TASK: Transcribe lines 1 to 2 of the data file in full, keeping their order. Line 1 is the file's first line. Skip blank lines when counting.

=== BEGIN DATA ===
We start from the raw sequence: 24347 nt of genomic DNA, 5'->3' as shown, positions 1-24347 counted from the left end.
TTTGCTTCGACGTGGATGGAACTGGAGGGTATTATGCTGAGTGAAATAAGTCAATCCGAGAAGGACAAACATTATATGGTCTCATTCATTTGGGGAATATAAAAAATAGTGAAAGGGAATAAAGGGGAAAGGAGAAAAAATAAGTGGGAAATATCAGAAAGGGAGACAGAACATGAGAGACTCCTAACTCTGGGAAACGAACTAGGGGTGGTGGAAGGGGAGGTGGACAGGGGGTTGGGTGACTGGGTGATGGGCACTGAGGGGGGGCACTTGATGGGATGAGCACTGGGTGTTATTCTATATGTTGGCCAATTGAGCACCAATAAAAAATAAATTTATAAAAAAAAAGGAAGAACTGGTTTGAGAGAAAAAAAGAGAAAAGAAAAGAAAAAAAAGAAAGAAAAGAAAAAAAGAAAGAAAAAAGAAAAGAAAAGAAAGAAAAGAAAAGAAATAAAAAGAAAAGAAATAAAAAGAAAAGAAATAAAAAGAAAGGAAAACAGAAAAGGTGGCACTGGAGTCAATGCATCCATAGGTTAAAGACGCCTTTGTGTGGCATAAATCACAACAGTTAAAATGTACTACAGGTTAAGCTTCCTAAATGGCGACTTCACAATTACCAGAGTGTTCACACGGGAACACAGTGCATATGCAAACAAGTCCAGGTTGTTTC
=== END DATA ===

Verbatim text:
We start from the raw sequence: 24347 nt of genomic DNA, 5'->3' as shown, positions 1-24347 counted from the left end.
TTTGCTTCGACGTGGATGGAACTGGAGGGTATTATGCTGAGTGAAATAAGTCAATCCGAGAAGGACAAACATTATATGGTCTCATTCATTTGGGGAATATAAAAAATAGTGAAAGGGAATAAAGGGGAAAGGAGAAAAAATAAGTGGGAAATATCAGAAAGGGAGACAGAACATGAGAGACTCCTAACTCTGGGAAACGAACTAGGGGTGGTGGAAGGGGAGGTGGACAGGGGGTTGGGTGACTGGGTGATGGGCACTGAGGGGGGGCACTTGATGGGATGAGCACTGGGTGTTATTCTATATGTTGGCCAATTGAGCACCAATAAAAAATAAATTTATAAAAAAAAAGGAAGAACTGGTTTGAGAGAAAAAAAGAGAAAAGAAAAGAAAAAAAAGAAAGAAAAGAAAAAAAGAAAGAAAAAAGAAAAGAAAAGAAAGAAAAGAAAAGAAATAAAAAGAAAAGAAATAAAAAGAAAAGAAATAAAAAGAAAGGAAAACAGAAAAGGTGGCACTGGAGTCAATGCATCCATAGGTTAAAGACGCCTTTGTGTGGCATAAATCACAACAGTTAAAATGTACTACAGGTTAAGCTTCCTAAATGGCGACTTCACAATTACCAGAGTGTTCACACGGGAACACAGTGCATATGCAAACAAGTCCAGGTTGTTTC